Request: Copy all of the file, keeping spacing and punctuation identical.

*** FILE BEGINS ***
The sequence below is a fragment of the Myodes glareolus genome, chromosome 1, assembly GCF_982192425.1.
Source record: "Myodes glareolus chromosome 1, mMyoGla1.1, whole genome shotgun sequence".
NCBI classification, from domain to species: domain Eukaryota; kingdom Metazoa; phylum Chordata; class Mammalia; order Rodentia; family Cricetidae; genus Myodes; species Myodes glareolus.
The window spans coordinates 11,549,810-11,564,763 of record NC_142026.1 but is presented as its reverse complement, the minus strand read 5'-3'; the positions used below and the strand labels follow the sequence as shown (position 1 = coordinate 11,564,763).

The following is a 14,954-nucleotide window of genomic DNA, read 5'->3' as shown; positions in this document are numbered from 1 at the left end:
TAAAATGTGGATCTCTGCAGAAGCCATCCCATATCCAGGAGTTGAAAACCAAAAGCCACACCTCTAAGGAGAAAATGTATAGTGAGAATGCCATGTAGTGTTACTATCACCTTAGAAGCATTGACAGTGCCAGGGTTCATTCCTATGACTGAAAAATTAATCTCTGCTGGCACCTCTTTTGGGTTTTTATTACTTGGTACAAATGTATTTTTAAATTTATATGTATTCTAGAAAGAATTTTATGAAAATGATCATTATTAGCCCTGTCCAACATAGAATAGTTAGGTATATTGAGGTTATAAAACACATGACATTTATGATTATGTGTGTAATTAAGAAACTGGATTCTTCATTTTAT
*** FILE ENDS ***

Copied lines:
The sequence below is a fragment of the Myodes glareolus genome, chromosome 1, assembly GCF_982192425.1.
Source record: "Myodes glareolus chromosome 1, mMyoGla1.1, whole genome shotgun sequence".
NCBI classification, from domain to species: domain Eukaryota; kingdom Metazoa; phylum Chordata; class Mammalia; order Rodentia; family Cricetidae; genus Myodes; species Myodes glareolus.
The window spans coordinates 11,549,810-11,564,763 of record NC_142026.1 but is presented as its reverse complement, the minus strand read 5'-3'; the positions used below and the strand labels follow the sequence as shown (position 1 = coordinate 11,564,763).

The following is a 14,954-nucleotide window of genomic DNA, read 5'->3' as shown; positions in this document are numbered from 1 at the left end:
TAAAATGTGGATCTCTGCAGAAGCCATCCCATATCCAGGAGTTGAAAACCAAAAGCCACACCTCTAAGGAGAAAATGTATAGTGAGAATGCCATGTAGTGTTACTATCACCTTAGAAGCATTGACAGTGCCAGGGTTCATTCCTATGACTGAAAAATTAATCTCTGCTGGCACCTCTTTTGGGTTTTTATTACTTGGTACAAATGTATTTTTAAATTTATATGTATTCTAGAAAGAATTTTATGAAAATGATCATTATTAGCCCTGTCCAACATAGAATAGTTAGGTATATTGAGGTTATAAAACACATGACATTTATGATTATGTGTGTAATTAAGAAACTGGATTCTTCATTTTAT